If I had applied for the scholarship to Manhattan, sure, I'd have a pretty BA to hang on my wall, but I would have never learned the lessons life has taught me along this path.

My realization revealed to me this: We all make mistakes, but learning from them is what matters.

Without those lessons, I wouldn't be who I am today. I wouldn't know any of the joys that I have in this life -- my husband, my kids. And because of that, I can't regret the past because it has led me here, to them.

So I don't.

I don't waste time thinking about "what could have been" anymore, because I have the "here and now" -- to enjoy, to make decisions in, to create in, achieve in, and yes, make mistakes in.

To live and learn.

Ultimately, it's up to each of us what we will do with it. But, if we're mired in yesterday's regret today, what will happen to tomorrow?

"If we fill our hours with regrets over the failures of yesterday, and with worries over the problems of tomorrow, we have no today in which to be thankful." -- Charles Dickens

Good post, David.

David Noceti said...

Darn it. Sorry Paige, I replied to your comment earlier today but apparently it didn't post. Grrr. Maybe I should make the switch to wordpress too. :) Hope you don't mind me rolling your reply into my reply to dahmijva as well.

I'd say that the key out of all of this is to learn from those missed opportunities. While we may love where we are now, that's not to say that we would have not also loved the other place we could be had we chosen the other path. We would have been ignorant of this present course and therefore unable to miss it.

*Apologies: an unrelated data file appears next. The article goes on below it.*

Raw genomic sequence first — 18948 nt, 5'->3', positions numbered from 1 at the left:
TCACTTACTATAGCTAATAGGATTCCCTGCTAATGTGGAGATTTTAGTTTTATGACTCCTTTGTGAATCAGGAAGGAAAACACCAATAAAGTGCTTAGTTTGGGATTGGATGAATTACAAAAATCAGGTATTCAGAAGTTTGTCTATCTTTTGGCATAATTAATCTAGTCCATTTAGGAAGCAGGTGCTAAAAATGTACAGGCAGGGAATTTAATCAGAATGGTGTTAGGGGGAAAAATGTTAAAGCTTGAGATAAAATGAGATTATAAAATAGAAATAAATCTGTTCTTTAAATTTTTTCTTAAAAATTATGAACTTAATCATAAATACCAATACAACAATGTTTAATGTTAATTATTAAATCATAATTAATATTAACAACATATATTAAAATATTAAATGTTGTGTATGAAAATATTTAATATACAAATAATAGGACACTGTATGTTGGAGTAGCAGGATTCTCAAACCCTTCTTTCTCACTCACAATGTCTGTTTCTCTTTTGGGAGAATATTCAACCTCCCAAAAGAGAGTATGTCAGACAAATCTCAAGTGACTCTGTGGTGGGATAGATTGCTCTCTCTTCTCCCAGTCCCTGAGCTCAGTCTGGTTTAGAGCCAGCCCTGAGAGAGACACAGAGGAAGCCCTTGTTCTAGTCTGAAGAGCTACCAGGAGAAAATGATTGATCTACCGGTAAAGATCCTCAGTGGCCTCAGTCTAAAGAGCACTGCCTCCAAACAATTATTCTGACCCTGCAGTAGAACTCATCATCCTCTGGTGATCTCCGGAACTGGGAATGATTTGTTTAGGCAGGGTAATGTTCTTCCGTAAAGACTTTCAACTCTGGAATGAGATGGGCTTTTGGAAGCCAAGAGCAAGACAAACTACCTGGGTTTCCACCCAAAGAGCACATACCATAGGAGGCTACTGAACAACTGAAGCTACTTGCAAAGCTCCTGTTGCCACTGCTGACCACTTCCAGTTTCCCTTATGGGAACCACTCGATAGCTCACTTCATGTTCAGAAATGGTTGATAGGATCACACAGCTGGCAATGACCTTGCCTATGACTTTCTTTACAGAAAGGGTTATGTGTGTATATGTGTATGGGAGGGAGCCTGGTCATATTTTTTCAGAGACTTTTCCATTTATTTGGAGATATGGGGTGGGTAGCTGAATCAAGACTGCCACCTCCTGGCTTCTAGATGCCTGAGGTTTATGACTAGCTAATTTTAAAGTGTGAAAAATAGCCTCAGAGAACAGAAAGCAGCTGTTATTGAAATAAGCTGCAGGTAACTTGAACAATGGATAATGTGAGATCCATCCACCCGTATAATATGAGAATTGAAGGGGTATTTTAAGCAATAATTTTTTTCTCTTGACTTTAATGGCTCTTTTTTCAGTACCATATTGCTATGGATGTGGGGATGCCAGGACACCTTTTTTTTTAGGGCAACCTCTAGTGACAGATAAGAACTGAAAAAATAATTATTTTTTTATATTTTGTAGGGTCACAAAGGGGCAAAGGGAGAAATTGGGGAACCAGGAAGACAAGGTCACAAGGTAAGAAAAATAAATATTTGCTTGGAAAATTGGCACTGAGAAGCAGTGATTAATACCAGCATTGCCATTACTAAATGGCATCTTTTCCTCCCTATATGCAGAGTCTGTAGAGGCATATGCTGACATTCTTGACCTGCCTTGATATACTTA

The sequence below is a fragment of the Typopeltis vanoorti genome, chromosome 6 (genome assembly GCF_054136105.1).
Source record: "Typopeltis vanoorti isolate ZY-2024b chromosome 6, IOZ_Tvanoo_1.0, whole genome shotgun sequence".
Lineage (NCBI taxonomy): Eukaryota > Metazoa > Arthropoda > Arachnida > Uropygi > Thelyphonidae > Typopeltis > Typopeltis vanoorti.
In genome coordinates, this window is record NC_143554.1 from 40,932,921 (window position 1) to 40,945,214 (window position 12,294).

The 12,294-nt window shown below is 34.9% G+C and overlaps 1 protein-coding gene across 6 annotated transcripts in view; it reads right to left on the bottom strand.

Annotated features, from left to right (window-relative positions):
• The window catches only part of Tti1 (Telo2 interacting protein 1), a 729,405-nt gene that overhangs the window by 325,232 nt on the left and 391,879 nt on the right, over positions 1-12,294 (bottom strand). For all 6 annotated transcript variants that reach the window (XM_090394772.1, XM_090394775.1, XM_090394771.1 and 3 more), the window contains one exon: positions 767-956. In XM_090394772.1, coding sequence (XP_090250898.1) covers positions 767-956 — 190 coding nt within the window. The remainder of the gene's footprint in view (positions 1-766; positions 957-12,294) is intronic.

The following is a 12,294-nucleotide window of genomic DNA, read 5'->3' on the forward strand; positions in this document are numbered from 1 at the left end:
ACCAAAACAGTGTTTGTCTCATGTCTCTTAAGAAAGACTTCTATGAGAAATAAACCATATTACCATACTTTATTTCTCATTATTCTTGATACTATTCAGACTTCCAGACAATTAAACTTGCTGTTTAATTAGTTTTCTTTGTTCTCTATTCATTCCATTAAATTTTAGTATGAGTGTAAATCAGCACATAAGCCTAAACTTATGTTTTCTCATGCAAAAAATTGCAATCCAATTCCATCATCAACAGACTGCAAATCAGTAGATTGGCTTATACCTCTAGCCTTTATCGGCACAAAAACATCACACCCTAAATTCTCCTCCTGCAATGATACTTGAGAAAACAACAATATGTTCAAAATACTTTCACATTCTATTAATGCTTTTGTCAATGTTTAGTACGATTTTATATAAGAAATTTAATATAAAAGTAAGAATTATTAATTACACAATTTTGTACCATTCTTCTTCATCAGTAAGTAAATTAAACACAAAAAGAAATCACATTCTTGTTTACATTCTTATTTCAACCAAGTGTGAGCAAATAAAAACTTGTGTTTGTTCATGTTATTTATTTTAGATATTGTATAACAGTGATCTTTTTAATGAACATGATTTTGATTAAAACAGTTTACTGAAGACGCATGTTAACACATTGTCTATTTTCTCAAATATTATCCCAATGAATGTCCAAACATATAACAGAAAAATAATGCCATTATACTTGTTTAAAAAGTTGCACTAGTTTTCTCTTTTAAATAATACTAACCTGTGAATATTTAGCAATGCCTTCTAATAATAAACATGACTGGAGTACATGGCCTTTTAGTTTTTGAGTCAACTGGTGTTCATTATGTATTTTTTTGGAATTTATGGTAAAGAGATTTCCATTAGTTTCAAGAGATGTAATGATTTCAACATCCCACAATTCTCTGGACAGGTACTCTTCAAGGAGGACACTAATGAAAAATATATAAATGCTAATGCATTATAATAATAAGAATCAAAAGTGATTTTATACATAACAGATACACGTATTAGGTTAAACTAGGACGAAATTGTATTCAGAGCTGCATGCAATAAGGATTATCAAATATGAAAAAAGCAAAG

That said, I still wouldn't change anything. I love where I am too. But I can learn from my past failures so that in the future I don't repeat them. There's no reason we can't be successful at what we love and still keep those we love. There's a way to make it work. I'm sure of it.

And hopefully they'll quote me on this some day: to regret where you've been is to regret where you are because you could not have gotten there any other way.

For those of you who haven't already, check out Paige's page (I know, I've said that before, but I just love the play on words). She's starting a little series (I think it's going to be a series) on how to develop female . . . er women characters. :) You'll understand the correction after you read the post.

Post a Comment